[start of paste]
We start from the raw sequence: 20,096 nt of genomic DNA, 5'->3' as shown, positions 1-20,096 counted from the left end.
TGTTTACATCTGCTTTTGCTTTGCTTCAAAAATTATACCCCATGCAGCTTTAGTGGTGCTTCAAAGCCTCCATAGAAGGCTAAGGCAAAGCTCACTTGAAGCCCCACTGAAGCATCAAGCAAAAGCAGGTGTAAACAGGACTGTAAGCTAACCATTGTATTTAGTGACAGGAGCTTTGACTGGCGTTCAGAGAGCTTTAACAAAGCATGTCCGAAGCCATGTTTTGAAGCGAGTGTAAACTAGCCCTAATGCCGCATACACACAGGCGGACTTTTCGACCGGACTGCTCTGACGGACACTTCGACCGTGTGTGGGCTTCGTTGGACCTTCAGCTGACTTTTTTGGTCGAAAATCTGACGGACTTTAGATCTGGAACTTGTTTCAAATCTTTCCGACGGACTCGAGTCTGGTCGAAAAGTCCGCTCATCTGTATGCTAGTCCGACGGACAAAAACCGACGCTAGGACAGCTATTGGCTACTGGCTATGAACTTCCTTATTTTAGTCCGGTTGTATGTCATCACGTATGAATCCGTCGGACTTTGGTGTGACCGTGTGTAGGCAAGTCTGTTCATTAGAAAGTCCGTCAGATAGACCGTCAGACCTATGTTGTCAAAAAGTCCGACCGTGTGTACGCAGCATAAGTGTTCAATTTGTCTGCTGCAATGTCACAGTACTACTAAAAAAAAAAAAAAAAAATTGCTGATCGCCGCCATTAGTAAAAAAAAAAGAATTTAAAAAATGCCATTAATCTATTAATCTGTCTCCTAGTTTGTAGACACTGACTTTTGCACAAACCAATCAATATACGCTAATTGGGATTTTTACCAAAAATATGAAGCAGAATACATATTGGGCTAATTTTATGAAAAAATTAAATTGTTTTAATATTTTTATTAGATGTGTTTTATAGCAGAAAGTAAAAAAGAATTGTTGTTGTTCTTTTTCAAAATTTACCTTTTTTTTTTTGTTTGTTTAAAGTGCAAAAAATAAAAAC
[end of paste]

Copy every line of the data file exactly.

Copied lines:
We start from the raw sequence: 20,096 nt of genomic DNA, 5'->3' as shown, positions 1-20,096 counted from the left end.
TGTTTACATCTGCTTTTGCTTTGCTTCAAAAATTATACCCCATGCAGCTTTAGTGGTGCTTCAAAGCCTCCATAGAAGGCTAAGGCAAAGCTCACTTGAAGCCCCACTGAAGCATCAAGCAAAAGCAGGTGTAAACAGGACTGTAAGCTAACCATTGTATTTAGTGACAGGAGCTTTGACTGGCGTTCAGAGAGCTTTAACAAAGCATGTCCGAAGCCATGTTTTGAAGCGAGTGTAAACTAGCCCTAATGCCGCATACACACAGGCGGACTTTTCGACCGGACTGCTCTGACGGACACTTCGACCGTGTGTGGGCTTCGTTGGACCTTCAGCTGACTTTTTTGGTCGAAAATCTGACGGACTTTAGATCTGGAACTTGTTTCAAATCTTTCCGACGGACTCGAGTCTGGTCGAAAAGTCCGCTCATCTGTATGCTAGTCCGACGGACAAAAACCGACGCTAGGACAGCTATTGGCTACTGGCTATGAACTTCCTTATTTTAGTCCGGTTGTATGTCATCACGTATGAATCCGTCGGACTTTGGTGTGACCGTGTGTAGGCAAGTCTGTTCATTAGAAAGTCCGTCAGATAGACCGTCAGACCTATGTTGTCAAAAAGTCCGACCGTGTGTACGCAGCATAAGTGTTCAATTTGTCTGCTGCAATGTCACAGTACTACTAAAAAAAAAAAAAAAAAATTGCTGATCGCCGCCATTAGTAAAAAAAAAAGAATTTAAAAAATGCCATTAATCTATTAATCTGTCTCCTAGTTTGTAGACACTGACTTTTGCACAAACCAATCAATATACGCTAATTGGGATTTTTACCAAAAATATGAAGCAGAATACATATTGGGCTAATTTTATGAAAAAATTAAATTGTTTTAATATTTTTATTAGATGTGTTTTATAGCAGAAAGTAAAAAAGAATTGTTGTTGTTCTTTTTCAAAATTTACCTTTTTTTTTTTGTTTGTTTAAAGTGCAAAAAATAAAAAC